Le Sens de la Fête (C’est La Vie) – Eric Toledano, Olivier Nakache

Since the huge success both at home and internationally of Intouchables, Eric Toledano and Olivier Nakache have struggled to find another hit of the same magnitude  And it’s unlikely this tepid, patchy comedy is the answer. It’s an ensemble piece with some fine acting notably from Jean-Pierre Bacri as the owner of a wedding planning business. He’s in good company with Gilles Lellouche, Jean-Paul Rouve, Benjamin Lavernhe of La Comédie Française and the film should be greater than the sum of it parts, but the laughs are slow in coming. It’s partly down to the format. The film follows Max and his employees as they organise a lavish wedding for a demanding groom set in a magnificent 17th century château. The film dips in and out of the action as the day progresses giving a feeling of a series of short sketches held together by the wedding arc with some scenes more successful than others.

Max has been organising weddings for decades and is ready for a change. This weekend it’s a sumptuous wedding for Pierre (Lavernhe) and Héléna (Judith Chemla). As usual Max has everything under control and conducts his chefs, serving staff, musicians, etc with impeccable timing except events never go exactly as planned as Max soon discovers.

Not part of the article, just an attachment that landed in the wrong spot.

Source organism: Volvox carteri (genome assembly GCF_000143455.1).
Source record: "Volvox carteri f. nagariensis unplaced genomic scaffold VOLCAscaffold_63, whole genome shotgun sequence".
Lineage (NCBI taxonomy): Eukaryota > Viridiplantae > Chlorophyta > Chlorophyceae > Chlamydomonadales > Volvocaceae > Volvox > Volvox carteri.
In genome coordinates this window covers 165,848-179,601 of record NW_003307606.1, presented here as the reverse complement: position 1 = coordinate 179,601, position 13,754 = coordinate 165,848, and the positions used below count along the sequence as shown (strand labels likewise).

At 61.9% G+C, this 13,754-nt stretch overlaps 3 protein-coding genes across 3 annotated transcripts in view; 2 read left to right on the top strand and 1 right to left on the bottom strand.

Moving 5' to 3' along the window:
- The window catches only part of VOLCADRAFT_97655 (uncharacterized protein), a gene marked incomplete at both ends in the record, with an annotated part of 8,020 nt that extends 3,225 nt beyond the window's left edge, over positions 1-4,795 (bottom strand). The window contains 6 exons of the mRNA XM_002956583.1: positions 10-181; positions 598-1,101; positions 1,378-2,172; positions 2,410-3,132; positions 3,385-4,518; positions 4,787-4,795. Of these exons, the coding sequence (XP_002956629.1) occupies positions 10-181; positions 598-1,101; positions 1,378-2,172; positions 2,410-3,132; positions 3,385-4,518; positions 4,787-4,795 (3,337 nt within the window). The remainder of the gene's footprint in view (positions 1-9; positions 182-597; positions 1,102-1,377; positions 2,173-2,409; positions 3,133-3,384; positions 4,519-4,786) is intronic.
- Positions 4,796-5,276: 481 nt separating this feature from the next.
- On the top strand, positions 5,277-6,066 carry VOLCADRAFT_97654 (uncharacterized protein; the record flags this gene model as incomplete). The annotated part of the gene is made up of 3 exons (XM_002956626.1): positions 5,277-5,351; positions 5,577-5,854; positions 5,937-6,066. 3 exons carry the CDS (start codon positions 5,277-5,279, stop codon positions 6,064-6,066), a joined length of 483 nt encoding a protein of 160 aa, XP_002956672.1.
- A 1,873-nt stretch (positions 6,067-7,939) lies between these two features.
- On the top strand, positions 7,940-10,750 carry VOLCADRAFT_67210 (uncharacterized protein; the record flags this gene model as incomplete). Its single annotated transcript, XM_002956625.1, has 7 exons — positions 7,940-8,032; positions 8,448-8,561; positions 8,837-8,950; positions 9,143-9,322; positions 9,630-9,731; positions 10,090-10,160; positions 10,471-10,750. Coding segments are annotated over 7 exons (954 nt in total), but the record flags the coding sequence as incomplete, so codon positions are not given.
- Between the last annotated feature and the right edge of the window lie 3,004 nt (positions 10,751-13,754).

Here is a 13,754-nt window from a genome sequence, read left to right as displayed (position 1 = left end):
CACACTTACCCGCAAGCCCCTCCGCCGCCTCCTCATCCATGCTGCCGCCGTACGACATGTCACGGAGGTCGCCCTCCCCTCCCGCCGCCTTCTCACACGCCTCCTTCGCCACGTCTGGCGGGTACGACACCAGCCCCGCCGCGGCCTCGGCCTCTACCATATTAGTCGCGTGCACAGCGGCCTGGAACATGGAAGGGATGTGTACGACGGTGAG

Some set-pieces play out better than others. Lellouche stepping into the role of a cheesy wedding singer is a joy to watch likewise Lavernhe as the arrogant, overbearing groom who drips insincerity. Or Vincent Macaigne as Max’s brother-in-law, a depressed, pedantic, former teacher who is secretly in love with the bride.

Less convincing is Rouve’s down-at-heel wedding photographer or Kevin Azais as the off-duty policeman moonlighting as a waiter. Both characters lack subtelty and are crushingly unfunny.  There were a number of reasons why Intouchables was a success  – there is now an American remake of the film with Kevin Hart in Omar Sy’s role and Bryan Cranston as his paraplegic boss – not least the spark between Sy and Cluzet. And there is a trace of that magic here in Bacri’s interaction with his hot-tempered assistant Adèle (Eye Haidara) or his jealous girlfriend Josiane (Suzanne Clément).  When night falls and the guests begin to party, the action picks up with a genuinely comical scene when the groom’s attempt to surprise his bride goes hilariously wrong. But it all feel too little, too late.

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